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McLeod Prepares to Join Eagle Scouts

Helping Homeless is Focus of Service Project

By Sylvia Dunnavant Hines

Eagle Scout

As an Eagle Scout, Thompson Mcleod will join the 2% of African American males in the scouting program to achieve this distinguished honor.

Preparation, persistence, and perseverance are all attributes that are leading African American boys to join the elite group of Eagle Scouts.

“Only about two percent of the boys who become Boy Scouts reach the level of being an Eagle Scout. For African American boys that number is much lower,” said Dr. Torrance Earle, former Scoutmaster for Wheeler Ave Troop 242 in Houston, which historically holds the record of having the most African Americans to reach Eagle Scout in the country.

“I think reaching the level of being an Eagle Scout is awesome. I am an Eagle Scout myself,” said Samuel Sarpong, who now serves as a Scout-master, and was mentored in the Wheeler Ave. Troop 242. “I believe that scouting teaches you a lot about being a young man and being a good citizen of society. It teaches you to be able to survive different things that come up in life. To reach the level of an Eagle Scout a service project is required,” he explained. “I am currently working with Boy Scout Thompson B. McLeod to reach that level. He did a good job researching what he wanted to do for his final project.”

An 11th grader at The Winston School, a private coeducational day school in Dallas, McLeod selected a community service project to help the homeless where he is collecting new socks and gently-used men, women and children’s shoes. He also set up an Amazon donation page and arranged for a local drop-off at his school to collect his donations.

“I came up with the idea for my final project after watching a documentary on the rising rate of homeless in America. I realized that most homeless people keep the same shoes for years. I wanted to help them out by providing them with new or gently used shoes. It has been my desire to help make their lives a little easier,” said McLeod.

Active in basketball, tennis, golf and soccer; the scholar athlete plans to either attend West Point or enter an HBCU ROTC program and he has the full support of his parents, Dr. Lisa K. Thompson McLeod and Rev. Aaron J. McLeod, Esq.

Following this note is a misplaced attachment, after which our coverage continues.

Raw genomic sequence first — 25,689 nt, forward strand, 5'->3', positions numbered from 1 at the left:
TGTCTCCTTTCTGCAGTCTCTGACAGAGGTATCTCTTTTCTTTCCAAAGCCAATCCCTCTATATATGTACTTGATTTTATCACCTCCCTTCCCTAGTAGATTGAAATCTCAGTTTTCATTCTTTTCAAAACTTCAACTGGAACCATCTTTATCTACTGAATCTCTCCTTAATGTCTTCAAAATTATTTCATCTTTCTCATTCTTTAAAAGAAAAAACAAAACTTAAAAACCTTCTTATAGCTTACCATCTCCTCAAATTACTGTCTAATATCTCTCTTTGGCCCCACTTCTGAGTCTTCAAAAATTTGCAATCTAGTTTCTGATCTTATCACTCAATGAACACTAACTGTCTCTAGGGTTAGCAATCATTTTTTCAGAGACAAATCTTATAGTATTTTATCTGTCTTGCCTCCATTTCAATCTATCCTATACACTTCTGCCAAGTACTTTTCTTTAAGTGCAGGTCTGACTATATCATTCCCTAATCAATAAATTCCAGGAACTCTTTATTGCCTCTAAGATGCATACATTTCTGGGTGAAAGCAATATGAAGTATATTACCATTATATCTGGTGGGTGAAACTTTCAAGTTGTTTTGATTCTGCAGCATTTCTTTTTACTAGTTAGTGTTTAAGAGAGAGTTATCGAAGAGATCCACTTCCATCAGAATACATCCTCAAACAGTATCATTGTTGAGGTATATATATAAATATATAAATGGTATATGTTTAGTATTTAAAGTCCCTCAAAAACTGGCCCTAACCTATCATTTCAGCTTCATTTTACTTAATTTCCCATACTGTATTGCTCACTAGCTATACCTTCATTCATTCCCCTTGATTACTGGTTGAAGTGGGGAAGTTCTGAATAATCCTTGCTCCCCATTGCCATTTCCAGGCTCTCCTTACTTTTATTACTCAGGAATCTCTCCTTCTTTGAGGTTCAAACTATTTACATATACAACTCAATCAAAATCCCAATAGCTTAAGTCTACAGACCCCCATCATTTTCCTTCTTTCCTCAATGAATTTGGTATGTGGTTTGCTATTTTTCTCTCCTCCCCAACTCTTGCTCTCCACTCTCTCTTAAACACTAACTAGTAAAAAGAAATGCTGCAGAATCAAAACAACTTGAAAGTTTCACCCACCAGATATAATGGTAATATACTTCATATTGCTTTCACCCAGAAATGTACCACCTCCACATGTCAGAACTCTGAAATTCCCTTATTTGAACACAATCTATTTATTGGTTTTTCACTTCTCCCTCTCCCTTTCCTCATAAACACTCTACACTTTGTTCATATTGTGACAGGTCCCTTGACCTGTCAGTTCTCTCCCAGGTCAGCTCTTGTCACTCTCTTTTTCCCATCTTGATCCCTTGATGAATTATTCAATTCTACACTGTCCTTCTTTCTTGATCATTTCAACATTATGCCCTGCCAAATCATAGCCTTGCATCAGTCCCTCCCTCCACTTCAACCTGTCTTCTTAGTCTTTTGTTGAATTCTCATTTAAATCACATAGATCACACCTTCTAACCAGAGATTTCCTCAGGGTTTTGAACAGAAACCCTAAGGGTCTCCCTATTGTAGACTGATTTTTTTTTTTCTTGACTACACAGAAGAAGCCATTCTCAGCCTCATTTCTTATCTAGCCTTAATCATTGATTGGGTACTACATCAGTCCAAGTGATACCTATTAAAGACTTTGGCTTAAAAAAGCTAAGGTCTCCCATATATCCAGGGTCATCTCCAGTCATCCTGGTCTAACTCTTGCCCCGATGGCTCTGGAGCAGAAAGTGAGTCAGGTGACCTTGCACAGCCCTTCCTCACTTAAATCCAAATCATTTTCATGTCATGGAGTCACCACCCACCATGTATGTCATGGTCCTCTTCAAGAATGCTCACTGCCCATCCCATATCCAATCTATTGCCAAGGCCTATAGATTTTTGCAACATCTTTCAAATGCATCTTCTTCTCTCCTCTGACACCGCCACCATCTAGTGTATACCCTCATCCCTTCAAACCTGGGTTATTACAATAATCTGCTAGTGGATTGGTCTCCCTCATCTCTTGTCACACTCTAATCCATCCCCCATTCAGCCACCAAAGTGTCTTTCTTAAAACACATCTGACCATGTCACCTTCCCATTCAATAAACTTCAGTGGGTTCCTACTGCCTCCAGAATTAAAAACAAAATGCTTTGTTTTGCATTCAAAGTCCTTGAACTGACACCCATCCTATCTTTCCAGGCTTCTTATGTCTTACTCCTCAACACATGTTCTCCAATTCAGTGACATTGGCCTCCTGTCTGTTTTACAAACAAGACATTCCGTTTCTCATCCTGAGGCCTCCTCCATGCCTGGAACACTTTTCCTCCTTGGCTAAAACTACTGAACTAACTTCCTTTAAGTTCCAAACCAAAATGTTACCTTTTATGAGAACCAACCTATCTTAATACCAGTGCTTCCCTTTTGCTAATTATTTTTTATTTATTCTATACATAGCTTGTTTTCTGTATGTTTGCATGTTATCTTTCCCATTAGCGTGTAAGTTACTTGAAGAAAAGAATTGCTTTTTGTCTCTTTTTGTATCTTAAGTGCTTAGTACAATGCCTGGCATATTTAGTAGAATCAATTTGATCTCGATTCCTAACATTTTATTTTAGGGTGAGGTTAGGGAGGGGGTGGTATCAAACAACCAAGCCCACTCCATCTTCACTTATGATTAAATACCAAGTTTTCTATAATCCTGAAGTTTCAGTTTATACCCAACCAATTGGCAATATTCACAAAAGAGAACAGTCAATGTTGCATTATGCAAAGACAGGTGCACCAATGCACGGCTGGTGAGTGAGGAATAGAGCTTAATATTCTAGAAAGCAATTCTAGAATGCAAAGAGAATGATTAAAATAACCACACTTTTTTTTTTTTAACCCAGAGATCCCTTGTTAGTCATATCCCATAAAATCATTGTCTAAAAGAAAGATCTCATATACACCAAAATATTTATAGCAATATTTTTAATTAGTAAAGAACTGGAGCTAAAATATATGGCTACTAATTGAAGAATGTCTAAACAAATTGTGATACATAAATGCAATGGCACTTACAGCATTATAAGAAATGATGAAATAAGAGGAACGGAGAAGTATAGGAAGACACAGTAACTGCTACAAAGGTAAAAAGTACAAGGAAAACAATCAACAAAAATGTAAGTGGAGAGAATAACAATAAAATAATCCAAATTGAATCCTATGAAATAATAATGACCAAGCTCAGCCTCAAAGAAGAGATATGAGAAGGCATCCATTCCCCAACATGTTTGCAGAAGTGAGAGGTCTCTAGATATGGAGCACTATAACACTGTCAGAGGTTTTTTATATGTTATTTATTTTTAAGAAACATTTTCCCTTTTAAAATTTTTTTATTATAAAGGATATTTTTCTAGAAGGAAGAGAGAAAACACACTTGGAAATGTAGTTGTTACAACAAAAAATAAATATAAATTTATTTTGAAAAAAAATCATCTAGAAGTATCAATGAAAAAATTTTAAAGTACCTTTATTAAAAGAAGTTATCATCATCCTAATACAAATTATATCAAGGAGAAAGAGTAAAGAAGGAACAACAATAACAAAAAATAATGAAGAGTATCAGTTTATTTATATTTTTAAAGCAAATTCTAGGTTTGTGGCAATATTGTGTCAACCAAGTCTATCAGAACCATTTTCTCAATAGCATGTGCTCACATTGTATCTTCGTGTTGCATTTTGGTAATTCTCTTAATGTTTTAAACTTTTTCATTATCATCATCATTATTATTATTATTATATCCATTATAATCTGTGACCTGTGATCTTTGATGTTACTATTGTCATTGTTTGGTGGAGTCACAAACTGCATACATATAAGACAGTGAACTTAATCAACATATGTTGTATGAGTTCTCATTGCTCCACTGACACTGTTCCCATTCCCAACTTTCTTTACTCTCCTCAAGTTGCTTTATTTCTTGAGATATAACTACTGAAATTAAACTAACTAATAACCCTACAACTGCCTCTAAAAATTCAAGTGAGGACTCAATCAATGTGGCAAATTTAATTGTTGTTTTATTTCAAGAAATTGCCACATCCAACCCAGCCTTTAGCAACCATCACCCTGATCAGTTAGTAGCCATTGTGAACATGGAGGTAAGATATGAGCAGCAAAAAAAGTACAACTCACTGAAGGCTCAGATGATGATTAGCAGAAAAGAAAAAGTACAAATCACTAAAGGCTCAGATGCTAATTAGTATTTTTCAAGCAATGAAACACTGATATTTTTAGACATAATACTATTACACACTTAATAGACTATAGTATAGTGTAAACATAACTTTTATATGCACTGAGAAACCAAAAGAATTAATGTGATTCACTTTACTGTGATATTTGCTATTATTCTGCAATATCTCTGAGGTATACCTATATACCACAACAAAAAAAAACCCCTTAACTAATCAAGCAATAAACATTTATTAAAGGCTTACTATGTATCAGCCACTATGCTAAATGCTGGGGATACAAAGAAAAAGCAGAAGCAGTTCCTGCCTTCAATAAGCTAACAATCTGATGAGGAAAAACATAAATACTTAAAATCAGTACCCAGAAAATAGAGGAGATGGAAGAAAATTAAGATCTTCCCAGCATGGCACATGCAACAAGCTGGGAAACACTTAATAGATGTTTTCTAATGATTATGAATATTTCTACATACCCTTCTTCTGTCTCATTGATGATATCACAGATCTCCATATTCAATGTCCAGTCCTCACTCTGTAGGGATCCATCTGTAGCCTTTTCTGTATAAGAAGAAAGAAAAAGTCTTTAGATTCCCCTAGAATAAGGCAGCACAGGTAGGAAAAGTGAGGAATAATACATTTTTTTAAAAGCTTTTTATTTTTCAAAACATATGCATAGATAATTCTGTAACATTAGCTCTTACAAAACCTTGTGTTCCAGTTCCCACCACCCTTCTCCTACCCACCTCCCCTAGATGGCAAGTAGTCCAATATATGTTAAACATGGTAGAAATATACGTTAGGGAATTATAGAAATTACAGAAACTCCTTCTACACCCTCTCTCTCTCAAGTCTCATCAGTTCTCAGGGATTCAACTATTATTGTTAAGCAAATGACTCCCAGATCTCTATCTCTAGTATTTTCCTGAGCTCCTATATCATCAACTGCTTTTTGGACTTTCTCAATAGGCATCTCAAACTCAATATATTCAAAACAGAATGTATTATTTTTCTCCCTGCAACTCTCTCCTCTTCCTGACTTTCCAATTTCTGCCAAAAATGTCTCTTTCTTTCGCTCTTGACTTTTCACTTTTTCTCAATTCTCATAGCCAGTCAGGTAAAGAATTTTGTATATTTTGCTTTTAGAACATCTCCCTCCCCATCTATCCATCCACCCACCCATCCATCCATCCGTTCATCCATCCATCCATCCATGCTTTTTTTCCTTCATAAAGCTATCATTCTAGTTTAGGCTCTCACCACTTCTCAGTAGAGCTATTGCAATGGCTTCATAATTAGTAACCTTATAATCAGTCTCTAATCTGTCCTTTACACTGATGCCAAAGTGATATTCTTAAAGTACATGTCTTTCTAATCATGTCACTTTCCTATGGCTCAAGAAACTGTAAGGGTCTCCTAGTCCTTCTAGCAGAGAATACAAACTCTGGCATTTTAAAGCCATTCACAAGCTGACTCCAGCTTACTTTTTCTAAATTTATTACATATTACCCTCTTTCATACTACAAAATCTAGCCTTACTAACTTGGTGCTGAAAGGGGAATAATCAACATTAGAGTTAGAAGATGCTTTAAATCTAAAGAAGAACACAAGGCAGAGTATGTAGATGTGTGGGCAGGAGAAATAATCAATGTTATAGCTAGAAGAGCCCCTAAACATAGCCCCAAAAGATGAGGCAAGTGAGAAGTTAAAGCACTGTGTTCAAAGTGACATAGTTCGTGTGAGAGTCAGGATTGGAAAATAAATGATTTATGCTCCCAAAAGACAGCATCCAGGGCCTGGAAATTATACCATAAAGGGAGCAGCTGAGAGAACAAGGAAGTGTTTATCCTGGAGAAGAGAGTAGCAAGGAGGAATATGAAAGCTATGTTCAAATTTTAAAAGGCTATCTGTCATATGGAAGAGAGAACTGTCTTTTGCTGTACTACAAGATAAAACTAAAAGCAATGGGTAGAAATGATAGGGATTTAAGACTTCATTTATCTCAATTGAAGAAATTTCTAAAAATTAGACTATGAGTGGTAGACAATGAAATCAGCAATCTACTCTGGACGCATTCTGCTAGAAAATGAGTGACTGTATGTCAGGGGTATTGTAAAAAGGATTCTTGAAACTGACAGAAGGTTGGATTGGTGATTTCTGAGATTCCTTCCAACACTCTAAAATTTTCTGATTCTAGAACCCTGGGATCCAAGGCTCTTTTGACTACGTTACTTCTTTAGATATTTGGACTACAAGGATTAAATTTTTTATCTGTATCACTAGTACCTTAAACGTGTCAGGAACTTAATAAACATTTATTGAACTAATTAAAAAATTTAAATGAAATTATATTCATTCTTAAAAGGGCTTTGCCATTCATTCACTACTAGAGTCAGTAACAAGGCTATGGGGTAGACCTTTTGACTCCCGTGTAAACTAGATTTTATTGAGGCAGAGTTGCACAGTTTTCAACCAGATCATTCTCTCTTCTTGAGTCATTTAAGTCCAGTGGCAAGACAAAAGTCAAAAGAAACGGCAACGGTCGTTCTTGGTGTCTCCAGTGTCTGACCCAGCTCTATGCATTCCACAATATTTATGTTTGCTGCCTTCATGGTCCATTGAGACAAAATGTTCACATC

Thompson Mcleod

Thompson Mcleod was mentored by Scoutmaster, Dr. Torrance Earle, a former Scoutmaster of Wheeler Ave Troop 242 in Houston. This troop historically holds the record of having the most African American boys to reach the high ranking of Eagle Scouts in the country. Photos: Sylvia Dunnavant Hines

RICH TRADITION  

The history of African American boys participating in the Boy Scouts extends back to the first “Negro Boy Scout Troop” in 1911, which was in Elizabeth City, NC.

Thompson Mcleod

Thompson Mcleod started out with Wheeler Ave Troop 242. This troop holds the distinction of producing more Eagle Scouts than any other troop in the United States.

According to recent statistics from Zippa, the most common ethnicity of Eagle Scouts is White (67.4%), followed by Hispanic or Latino (13.8%) and Black or African American (9.4%).

In 1919, Hamilton Bradley of New York became the first Black youth to become an Eagle Scout in the history of Boy Scouts of America (BOA).

“The scouting program is the only program in the country that touches on everything that any program is trying to accomplish. It covers leadership, it focuses on skills in various areas and expertise, and it focuses on life survivorship skills as well. Throughout the program boys are looking at over 100 plus merit badges that pertain to every facet of life,” said Dr. Earle.

Many promi-nent African American athletes and leaders have come through Scout programming, including Civil Rights leader – Martin Luther King, Jr., and former professional basketball Hall of Famer, Michael Jordan.

Emery Moorehead and Ernest Green also reached the status of Eagle Scouts. Moorehead was a wide receiver in the NFL for the New York Giants, Denver Broncos, and the Chicago Bears. In 1985 he played as a starting tight end for the Super Bowl for the Chicago Bears, who won the championship that year.

Green also made history as a member of the Little Rock Nine, a name given to the first Black students ever to attend classes at Little Rock Central High School in Arkansas.

The scouting experience is open to both boys and girls starting at the age of 11 and continuing until 18. Young people can participate in the Cub Scout program from the age of six. There are also mentoring opportunities available for adults as scoutmasters and scout leaders.

For more information about becoming a scout or to find a local troop please go to the BOA website www.scouting.org.

“My goal has always been about the scouting journey; it has never been about the destination. I have made so many lifelong friends over the years,” said McLeod.

As an Eagle Scout, McLeod will join over 2.5 million young people that have achieved this status in the history of the organization.

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